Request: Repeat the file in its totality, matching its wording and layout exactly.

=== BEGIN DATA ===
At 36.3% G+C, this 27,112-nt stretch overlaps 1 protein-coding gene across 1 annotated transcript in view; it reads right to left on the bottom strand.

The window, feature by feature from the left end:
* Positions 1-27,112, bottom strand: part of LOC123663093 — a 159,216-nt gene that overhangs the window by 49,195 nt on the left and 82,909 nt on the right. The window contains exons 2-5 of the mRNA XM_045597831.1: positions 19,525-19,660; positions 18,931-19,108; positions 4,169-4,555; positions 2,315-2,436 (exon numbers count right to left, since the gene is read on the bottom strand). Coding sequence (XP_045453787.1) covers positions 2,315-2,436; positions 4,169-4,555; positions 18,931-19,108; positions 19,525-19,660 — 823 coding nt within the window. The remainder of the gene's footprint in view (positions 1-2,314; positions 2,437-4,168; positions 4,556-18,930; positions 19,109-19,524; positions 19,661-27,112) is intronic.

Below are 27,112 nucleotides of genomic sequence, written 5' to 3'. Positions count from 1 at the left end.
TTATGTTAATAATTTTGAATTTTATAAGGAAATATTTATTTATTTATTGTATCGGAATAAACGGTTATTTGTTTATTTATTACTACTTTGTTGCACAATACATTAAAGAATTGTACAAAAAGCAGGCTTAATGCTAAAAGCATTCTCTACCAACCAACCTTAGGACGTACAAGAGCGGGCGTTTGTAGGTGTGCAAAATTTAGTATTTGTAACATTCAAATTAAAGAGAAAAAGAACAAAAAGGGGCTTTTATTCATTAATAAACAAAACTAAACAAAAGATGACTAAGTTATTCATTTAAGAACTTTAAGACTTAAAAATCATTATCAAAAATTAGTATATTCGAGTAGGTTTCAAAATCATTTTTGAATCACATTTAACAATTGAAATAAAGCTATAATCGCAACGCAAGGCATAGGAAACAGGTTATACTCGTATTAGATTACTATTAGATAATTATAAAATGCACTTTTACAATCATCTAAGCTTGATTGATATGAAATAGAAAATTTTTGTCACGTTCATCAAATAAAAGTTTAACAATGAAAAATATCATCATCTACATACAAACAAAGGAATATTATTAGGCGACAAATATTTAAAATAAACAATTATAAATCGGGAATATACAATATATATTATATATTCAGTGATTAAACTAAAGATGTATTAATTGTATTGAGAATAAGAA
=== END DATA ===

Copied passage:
At 36.3% G+C, this 27,112-nt stretch overlaps 1 protein-coding gene across 1 annotated transcript in view; it reads right to left on the bottom strand.

The window, feature by feature from the left end:
* Positions 1-27,112, bottom strand: part of LOC123663093 — a 159,216-nt gene that overhangs the window by 49,195 nt on the left and 82,909 nt on the right. The window contains exons 2-5 of the mRNA XM_045597831.1: positions 19,525-19,660; positions 18,931-19,108; positions 4,169-4,555; positions 2,315-2,436 (exon numbers count right to left, since the gene is read on the bottom strand). Coding sequence (XP_045453787.1) covers positions 2,315-2,436; positions 4,169-4,555; positions 18,931-19,108; positions 19,525-19,660 — 823 coding nt within the window. The remainder of the gene's footprint in view (positions 1-2,314; positions 2,437-4,168; positions 4,556-18,930; positions 19,109-19,524; positions 19,661-27,112) is intronic.

Below are 27,112 nucleotides of genomic sequence, written 5' to 3'. Positions count from 1 at the left end.
TTATGTTAATAATTTTGAATTTTATAAGGAAATATTTATTTATTTATTGTATCGGAATAAACGGTTATTTGTTTATTTATTACTACTTTGTTGCACAATACATTAAAGAATTGTACAAAAAGCAGGCTTAATGCTAAAAGCATTCTCTACCAACCAACCTTAGGACGTACAAGAGCGGGCGTTTGTAGGTGTGCAAAATTTAGTATTTGTAACATTCAAATTAAAGAGAAAAAGAACAAAAAGGGGCTTTTATTCATTAATAAACAAAACTAAACAAAAGATGACTAAGTTATTCATTTAAGAACTTTAAGACTTAAAAATCATTATCAAAAATTAGTATATTCGAGTAGGTTTCAAAATCATTTTTGAATCACATTTAACAATTGAAATAAAGCTATAATCGCAACGCAAGGCATAGGAAACAGGTTATACTCGTATTAGATTACTATTAGATAATTATAAAATGCACTTTTACAATCATCTAAGCTTGATTGATATGAAATAGAAAATTTTTGTCACGTTCATCAAATAAAAGTTTAACAATGAAAAATATCATCATCTACATACAAACAAAGGAATATTATTAGGCGACAAATATTTAAAATAAACAATTATAAATCGGGAATATACAATATATATTATATATTCAGTGATTAAACTAAAGATGTATTAATTGTATTGAGAATAAGAA